Thursday, November 17, 2011

Seared Shimp and Scallop Skewers on Himalayan Salt Rock

While in Dean & Deluca last weekend, we found this amazing Himalayan Salt Rock to cook on.  Now THAT, my friends, is what I call a cool souvenir!!  So we decided to try it out last night with these fresh Gulf shrimp and imported Thai bay scallops.


Is this not gorgeous?!


First, the pink Himalayan Salt Rock should be placed directly on the grill and brought to a high heat (about 450 degrees F) to sear the seafood.


We gave the scallops and shrimp a rinse, and then peeled the shrimp tails, leaving only the last bit of shell on them.


The seafood was skewers and seasoned.


We used Ashman's Bombay Seafood Blast, which is a great mixture of many spices, such as curry leaves, turmeric, coriander, cumin, cloves, chile pepper, bay leaves, fenugreek, allspice and black pepper. The result is both savory, a bit sweet, a bit spicy, a bit exotic, and a whole lot of good!

The skewers went directly onto the scorching hot salt rock... and were grilled just a couple of minutes on each side... maybe 5 minutes total. It is interesting that the salt changed colors after it was heated. It started out a deep rose color when cold, but the hot salt was a light pink. Things that make you go, "Hmmmm."

The damp seafood just sucks up the salt from the rock, and gets infused with all this goodness by the ancient Gods of the Himalayan mountains! How is that for food magic?!


FABulous! We served the salt seared shrimp and scallop skewers (tongue twister, anyone?) over a bed of red quinoa with some Parmesan roasted Brussels sprouts.


Written Method:
First, the pink Himalayan Salt Rock should be placed directly on the grill and brought to a high heat (about 450 degrees F) to sear the seafood. We gave the scallops and shrimp a rinse, and then peeled the shrimp tails, leaving only the last bit of shell on them. The seafood was skewered and seasoned.
We used Ashman's Bombay Seafood Blast, which is a great mixture of many spices, such as curry leaves, turmeric, coriander, cumin, cloves, chile pepper, bay leaves, fenugreek, allspice and black pepper. The result is both savory, a bit sweet, a bit spicy, a bit exotic, and a whole lot of good!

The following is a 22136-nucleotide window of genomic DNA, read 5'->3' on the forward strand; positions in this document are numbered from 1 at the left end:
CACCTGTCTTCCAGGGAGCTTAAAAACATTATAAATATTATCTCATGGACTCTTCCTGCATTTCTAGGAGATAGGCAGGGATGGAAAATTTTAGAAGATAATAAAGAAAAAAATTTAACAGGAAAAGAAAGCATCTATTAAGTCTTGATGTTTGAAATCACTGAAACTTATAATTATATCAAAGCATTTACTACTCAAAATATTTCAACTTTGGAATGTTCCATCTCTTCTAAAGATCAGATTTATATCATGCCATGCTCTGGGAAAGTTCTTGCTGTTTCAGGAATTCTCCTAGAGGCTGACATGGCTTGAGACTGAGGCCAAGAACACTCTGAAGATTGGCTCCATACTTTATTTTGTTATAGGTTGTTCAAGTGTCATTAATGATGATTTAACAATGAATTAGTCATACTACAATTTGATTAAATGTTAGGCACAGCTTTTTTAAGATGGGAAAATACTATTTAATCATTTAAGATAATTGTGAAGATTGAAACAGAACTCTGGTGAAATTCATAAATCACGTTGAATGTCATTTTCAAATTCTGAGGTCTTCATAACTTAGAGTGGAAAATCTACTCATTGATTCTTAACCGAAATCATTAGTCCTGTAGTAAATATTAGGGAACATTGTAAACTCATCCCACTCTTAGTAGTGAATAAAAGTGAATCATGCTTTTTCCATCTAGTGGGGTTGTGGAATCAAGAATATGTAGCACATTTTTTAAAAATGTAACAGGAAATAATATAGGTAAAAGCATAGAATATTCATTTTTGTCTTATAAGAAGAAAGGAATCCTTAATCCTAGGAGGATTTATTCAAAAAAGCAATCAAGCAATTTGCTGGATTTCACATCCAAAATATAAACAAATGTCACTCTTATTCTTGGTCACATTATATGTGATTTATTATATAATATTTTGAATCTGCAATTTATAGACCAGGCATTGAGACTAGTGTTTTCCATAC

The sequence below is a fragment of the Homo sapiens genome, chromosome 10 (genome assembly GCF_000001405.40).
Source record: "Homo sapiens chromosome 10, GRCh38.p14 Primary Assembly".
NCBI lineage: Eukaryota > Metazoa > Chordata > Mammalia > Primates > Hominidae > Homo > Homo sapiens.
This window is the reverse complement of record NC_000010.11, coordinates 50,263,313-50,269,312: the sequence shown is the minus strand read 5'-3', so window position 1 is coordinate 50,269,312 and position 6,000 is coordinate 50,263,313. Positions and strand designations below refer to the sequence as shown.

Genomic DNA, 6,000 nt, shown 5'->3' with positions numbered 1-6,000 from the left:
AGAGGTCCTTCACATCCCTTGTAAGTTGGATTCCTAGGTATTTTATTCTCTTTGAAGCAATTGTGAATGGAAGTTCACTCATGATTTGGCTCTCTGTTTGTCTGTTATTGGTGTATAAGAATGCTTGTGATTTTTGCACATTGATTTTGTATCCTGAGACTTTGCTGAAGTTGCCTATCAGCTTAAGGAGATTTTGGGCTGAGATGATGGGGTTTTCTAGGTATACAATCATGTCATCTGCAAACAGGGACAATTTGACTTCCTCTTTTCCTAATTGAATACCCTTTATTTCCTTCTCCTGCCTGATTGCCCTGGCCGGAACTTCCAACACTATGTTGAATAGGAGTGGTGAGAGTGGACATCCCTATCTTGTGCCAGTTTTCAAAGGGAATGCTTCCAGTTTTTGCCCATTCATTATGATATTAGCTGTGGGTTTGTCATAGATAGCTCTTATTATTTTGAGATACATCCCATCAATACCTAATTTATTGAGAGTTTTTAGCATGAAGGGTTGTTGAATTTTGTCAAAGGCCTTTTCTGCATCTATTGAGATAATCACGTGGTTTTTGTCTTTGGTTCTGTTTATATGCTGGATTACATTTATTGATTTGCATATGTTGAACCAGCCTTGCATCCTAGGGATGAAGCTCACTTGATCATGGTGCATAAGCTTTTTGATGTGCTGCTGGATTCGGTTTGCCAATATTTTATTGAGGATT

The skewers went directly onto the scorching hot salt rock... and were grilled just a couple of minutes on each side... maybe 5 minutes total. It is interesting that the salt changed colors after it was heated. It started out a deep rose color when cold, but the hot salt was a light pink. Things that make you go, "Hmmmm." The damp seafood just sucks up the salt from the rock, and gets infused with all this goodness by the ancient Gods of the Himalayan mountains! How is that for food magic?!


Food Nerd Notes:

The Himalayan salt slabs of Himalayan pink salt are supposedly found exclusively in Pakistan's Himalaya Mountain Range. The salt was formed 500 million years ago from the seas that covered the area at that time. It was dried by the sun when man-made pollution did not exist and as such is supposed to be purer than commercially produced sea salt. There, in the quarry, massive boulders of luminescent pink ore are hand mined from the Earth, and glow like freshly harvested meteorites. They are also unrefined, ensuring that all the minerals contained within the salt remain. These boulders of salt are then sliced into cubes and platters and planks and chunks for use on the table as serving dishes and also for direct cooking on the grill.

Himalayan salt is a rock salt popular among health food advocates who seek it for the nutritional value of its fairly abundant trace minerals. Foodies (and the rest of us who just like to explore ways to make food taste better and more fun to create) also love Himalayan salt in its more massive, brick and plate form as salt blocks.

Looking for more great recipes from my blog?
Please visit my Recipe Index for tons of ideas you can cook with/for your family.  Here are just a few random recipes from my blog to get your curiosity going:

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